Questions & Answers

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it will cause a concussion and may affect the brain
INGIPHILE
what are prokaryotes
Jacob Reply
Prokaryotes are cells with well defined nucleus or cells with membranes example; Bacteria,Nostoc etc.
Emmanuel
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Sunday Reply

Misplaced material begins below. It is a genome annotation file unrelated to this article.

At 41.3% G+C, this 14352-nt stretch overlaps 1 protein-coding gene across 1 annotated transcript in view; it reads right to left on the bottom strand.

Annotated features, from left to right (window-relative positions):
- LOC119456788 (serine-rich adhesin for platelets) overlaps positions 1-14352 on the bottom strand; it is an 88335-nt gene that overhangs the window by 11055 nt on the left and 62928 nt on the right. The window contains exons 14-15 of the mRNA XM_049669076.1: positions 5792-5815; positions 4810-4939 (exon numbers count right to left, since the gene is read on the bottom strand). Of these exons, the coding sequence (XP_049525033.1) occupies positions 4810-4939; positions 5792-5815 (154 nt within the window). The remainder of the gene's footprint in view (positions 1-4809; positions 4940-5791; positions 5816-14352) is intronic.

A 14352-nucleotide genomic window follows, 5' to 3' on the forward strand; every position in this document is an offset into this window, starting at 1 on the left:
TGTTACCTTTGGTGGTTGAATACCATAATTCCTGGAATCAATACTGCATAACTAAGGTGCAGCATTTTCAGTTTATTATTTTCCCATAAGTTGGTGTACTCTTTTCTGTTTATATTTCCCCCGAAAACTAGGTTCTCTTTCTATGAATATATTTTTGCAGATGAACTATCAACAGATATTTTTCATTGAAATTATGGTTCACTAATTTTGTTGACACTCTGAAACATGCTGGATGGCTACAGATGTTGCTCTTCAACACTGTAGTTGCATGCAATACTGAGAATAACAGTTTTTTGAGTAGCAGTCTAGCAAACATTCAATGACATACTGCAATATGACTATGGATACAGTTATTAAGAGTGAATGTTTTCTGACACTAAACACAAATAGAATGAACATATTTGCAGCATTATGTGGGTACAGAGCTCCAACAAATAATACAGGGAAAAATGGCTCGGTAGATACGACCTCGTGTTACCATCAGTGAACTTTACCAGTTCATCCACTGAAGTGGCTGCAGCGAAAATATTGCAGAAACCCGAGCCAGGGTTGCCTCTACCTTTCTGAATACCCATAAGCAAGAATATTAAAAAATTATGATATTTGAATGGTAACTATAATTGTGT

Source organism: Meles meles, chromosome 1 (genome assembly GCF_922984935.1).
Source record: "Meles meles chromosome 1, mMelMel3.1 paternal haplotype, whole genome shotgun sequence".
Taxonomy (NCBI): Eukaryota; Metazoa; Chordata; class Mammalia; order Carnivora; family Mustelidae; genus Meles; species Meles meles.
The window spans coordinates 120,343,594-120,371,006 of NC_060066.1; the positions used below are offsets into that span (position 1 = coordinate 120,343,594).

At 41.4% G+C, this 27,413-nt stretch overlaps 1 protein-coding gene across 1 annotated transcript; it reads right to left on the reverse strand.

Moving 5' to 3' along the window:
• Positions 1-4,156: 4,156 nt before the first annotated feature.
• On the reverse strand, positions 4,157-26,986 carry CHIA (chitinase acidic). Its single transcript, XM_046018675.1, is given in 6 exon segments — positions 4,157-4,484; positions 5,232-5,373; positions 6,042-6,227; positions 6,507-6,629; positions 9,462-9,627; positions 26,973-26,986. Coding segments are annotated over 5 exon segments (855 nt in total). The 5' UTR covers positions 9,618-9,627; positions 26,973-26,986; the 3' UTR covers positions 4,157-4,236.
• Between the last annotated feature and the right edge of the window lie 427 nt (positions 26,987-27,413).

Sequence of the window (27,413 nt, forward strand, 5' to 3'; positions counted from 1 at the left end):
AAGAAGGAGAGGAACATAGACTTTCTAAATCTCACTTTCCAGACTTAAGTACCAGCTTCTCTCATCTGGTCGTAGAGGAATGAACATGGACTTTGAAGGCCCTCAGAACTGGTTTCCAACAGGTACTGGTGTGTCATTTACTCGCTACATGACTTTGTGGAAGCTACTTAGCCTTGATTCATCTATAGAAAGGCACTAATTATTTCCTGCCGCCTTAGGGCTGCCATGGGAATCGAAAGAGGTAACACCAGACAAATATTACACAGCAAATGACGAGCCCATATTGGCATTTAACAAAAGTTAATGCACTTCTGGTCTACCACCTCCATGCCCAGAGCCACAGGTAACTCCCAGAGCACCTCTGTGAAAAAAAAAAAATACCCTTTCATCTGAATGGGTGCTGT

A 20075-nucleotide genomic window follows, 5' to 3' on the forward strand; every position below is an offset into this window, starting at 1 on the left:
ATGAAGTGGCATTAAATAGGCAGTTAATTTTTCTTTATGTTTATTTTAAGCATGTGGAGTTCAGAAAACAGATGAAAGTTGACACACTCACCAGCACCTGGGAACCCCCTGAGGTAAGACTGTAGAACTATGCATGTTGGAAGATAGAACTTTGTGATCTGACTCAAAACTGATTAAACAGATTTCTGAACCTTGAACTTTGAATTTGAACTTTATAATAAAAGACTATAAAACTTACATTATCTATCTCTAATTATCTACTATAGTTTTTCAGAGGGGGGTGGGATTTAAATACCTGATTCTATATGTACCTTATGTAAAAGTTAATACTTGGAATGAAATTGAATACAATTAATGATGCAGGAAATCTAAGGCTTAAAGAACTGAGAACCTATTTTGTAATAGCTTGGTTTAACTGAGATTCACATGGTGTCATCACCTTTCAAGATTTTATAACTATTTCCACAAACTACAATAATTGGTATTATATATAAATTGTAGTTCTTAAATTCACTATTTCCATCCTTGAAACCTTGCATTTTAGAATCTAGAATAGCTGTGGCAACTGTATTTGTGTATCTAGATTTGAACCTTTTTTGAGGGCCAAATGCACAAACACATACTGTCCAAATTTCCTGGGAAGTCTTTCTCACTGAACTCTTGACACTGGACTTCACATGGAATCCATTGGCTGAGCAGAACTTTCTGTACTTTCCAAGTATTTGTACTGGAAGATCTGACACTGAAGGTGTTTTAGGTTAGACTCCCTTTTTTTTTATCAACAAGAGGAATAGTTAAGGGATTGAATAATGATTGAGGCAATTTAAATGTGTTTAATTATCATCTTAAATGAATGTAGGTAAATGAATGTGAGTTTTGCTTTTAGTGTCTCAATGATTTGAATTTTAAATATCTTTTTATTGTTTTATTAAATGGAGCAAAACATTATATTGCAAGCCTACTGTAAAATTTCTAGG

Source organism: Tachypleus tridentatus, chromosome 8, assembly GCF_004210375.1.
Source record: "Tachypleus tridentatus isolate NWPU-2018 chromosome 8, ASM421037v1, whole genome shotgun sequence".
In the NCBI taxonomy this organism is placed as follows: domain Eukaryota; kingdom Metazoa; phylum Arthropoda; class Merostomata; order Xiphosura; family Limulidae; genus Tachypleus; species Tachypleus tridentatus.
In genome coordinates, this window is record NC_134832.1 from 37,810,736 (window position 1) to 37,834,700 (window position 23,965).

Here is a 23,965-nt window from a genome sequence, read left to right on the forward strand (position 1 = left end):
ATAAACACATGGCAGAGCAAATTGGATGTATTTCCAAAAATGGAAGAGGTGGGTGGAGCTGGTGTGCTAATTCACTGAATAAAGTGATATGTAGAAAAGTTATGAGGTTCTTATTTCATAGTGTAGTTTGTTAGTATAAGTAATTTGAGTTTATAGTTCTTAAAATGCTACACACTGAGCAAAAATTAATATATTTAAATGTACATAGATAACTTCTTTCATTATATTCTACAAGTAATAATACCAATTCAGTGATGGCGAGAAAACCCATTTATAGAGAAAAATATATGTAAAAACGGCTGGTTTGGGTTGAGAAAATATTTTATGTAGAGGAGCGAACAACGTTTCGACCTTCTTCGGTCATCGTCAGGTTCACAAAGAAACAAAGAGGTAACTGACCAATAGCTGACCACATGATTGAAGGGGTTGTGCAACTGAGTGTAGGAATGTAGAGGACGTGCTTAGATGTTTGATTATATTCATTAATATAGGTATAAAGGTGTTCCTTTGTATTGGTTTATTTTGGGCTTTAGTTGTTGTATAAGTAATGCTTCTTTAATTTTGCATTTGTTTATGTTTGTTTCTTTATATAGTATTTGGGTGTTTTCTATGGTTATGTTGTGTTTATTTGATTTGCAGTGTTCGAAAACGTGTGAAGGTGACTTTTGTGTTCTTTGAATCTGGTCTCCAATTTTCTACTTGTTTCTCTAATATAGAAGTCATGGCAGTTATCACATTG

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David Reply
structure of a kidney
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Chinyi Reply
The study of all life or living matterThe living organisms of a particular region.
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in which of the following stages of the cell cycle are chromosomes pulled apart to opposite poles of the cell
Amie Reply
Anaphase
Jonah

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Source:  OpenStax, Biology. OpenStax CNX. Feb 29, 2016 Download for free at http://cnx.org/content/col11448/1.10